So, what benefits do Muslims receive for their giving of charity, whether it is zakat or saudaqah? The word zakah actually comes from the root zāy kāf wāw (ز ك و), which literally means "to purify." (There are actually 21 verses in the Qur'an where zāy kāf wāw is used as the verb to purify.) By giving zakat, a Muslim benefits by purifying both his or her own soul and his or her wealth. On the one hand, zakat purifies the soul by helping a person to overcome his or her selfishness, obsession with wealth, and any neglect of the poor. Likewise, giving zakat helps a Muslim the opportunity to cleanse their wealth of the taint it would acquire if it had not gone through the purification process of zakat. Muslims try to earn their incomes in a halal manner; however, people don't always do so. For example, not always giving a full effort at work (e.g., playing games on the computer when one should be working, to use a simple example). Giving zakat helps to purify the manner in which that wealth is earned.

The rewards a Muslim may receive for giving charity may also bring about significant rewards in either this life or in the hereafter. The Qur'an gives a parable that helps to explain just how much reward might be given, insha'allah:

The parable of those who spend their wealth in the way of Allah, is that of a grain (of corn); it grows seven ears, and each ear has a hundred grains. Allah gives manifold increase to whom He wills. And Allah is All-Sufficient for His creatures' needs, All-Knower. (2:261)

By giving zakat, Allah (swt) may reward us up to seven hundred fold, insha'allah, for the acts of charity we have done. Unlike in the so-called "Prosperity Gospel," though, there is no promise of riches in this life for having been charitable. The rewards may come entirely in the hereafter, insha'allah. What we try to acknowledge, however, is that all sustenance comes from Allah (swt), and that the rich are being tried on their ability (or inability) to pass on the sustenance due from them to weaker members of the community. Insha'allah, the rich will pass the test by paying the zakat they owe; otherwise, the punishment for failing to do so may be extremely severe:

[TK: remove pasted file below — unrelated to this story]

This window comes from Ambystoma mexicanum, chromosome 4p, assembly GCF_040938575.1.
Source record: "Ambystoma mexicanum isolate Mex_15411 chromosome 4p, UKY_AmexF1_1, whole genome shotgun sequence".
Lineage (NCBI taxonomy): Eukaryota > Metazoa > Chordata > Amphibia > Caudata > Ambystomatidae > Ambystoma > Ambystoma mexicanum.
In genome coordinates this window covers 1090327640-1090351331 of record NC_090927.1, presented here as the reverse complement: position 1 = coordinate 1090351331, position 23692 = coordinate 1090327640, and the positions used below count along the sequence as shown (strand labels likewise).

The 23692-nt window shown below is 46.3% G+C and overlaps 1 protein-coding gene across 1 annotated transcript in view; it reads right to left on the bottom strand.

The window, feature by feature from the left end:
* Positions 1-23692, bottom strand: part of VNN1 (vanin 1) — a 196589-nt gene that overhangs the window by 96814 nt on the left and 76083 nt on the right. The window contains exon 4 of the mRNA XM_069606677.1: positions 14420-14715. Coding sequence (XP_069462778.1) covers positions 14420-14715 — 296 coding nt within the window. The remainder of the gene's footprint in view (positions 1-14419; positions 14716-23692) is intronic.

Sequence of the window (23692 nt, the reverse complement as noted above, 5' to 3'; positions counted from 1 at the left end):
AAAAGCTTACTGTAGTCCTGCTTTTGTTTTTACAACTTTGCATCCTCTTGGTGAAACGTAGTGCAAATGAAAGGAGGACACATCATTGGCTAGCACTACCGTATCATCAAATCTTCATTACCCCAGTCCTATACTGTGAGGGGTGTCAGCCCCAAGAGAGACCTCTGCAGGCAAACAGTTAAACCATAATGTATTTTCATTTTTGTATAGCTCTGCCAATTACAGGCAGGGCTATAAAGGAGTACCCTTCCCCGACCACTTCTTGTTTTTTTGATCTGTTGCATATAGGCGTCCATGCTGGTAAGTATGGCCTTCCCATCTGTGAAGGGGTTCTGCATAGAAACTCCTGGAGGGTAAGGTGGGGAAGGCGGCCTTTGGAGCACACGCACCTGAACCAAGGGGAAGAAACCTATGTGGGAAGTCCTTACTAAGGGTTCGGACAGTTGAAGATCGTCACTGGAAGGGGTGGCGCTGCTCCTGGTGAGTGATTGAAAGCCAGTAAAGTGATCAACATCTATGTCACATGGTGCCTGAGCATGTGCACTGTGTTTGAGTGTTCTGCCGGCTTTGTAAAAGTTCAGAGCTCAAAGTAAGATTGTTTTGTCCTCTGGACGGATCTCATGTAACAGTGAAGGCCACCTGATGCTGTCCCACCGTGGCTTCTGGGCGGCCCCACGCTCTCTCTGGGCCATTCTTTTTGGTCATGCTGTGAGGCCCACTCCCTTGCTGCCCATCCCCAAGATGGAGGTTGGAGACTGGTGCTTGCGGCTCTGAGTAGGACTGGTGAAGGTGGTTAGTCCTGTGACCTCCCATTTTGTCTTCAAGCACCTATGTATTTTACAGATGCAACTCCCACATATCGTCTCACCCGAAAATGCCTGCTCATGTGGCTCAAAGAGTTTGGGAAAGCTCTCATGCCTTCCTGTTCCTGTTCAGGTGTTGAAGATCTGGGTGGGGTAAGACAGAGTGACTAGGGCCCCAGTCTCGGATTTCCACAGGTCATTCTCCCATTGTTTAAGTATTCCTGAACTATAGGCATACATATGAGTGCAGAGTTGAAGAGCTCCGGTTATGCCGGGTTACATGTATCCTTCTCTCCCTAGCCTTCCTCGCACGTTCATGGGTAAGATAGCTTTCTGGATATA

Asma bint Yazid reported: "My aunt and I, while wearing gold bracelets, went to the Prophet. He asked: 'Did you pay their zakat?' She related that they had not. The Prophet said: 'Do you not fear that Allah will make you wear a bracelet of fire? Pay its zakat." (Ahmad, 6.461)

March 06, 2013


This is the second in a series of posts about the Five Pillars of Islam. The first diary, about shahadah, can be found here.

Salat (sing., salah) are the formal prayers that are required of Muslims five times per day. In addition to these required (fard) prayers, Muslims often perform additional prayers that are optional (sunnah); these latter prayers are not required, but Muslims are encouraged to do them.

Before any salah is performed, fard or sunnah, the person must be in a state of ritual purity. This is done through two different forms of ablutions known as ghusl and wudu. Ghusl is the full-body ablution that is performed less frequently than wudu. Ghusl is required under certain circumstances. For men, this is most commonly after sexual activity; for women, it includes after sexual activity, after menses, and after childbirth. Wudu, on the other hand, is normally done after certain bodily functions; for example, urination, defecation and passing gas. Because of the frequency of these bodily functions, it is not uncommon for Muslims to perform wudu several times a day. Both wudu and ghusl require various parts of the body to be washed in a prescribed order: both hands, a rinsing of the mouth, rinsing the insides of the nostrils (by snuffing up a small amount of water - especially helpful if one's had a recent bloody nose), washing the face, washing the forearms up to the elbows, rinsing the hair, washing the ears and, finally, washing the feet up to the ankles. For all of the above, with the exception of rinsing the hair, everything is performed three times (for the hair, one passes his or her wet hands over his or her hair once). For the hands, forearms, and feet, the right side is always washed first (three times), then the left side. Ghusl, on the other hand, is the same as wudu, except that the entire body, including all of one's hair, must be washed three times after the feet are done. Obviously, ghusl requires the use of a shower to perform, whereas wudu may be done at a footbath or even a sink.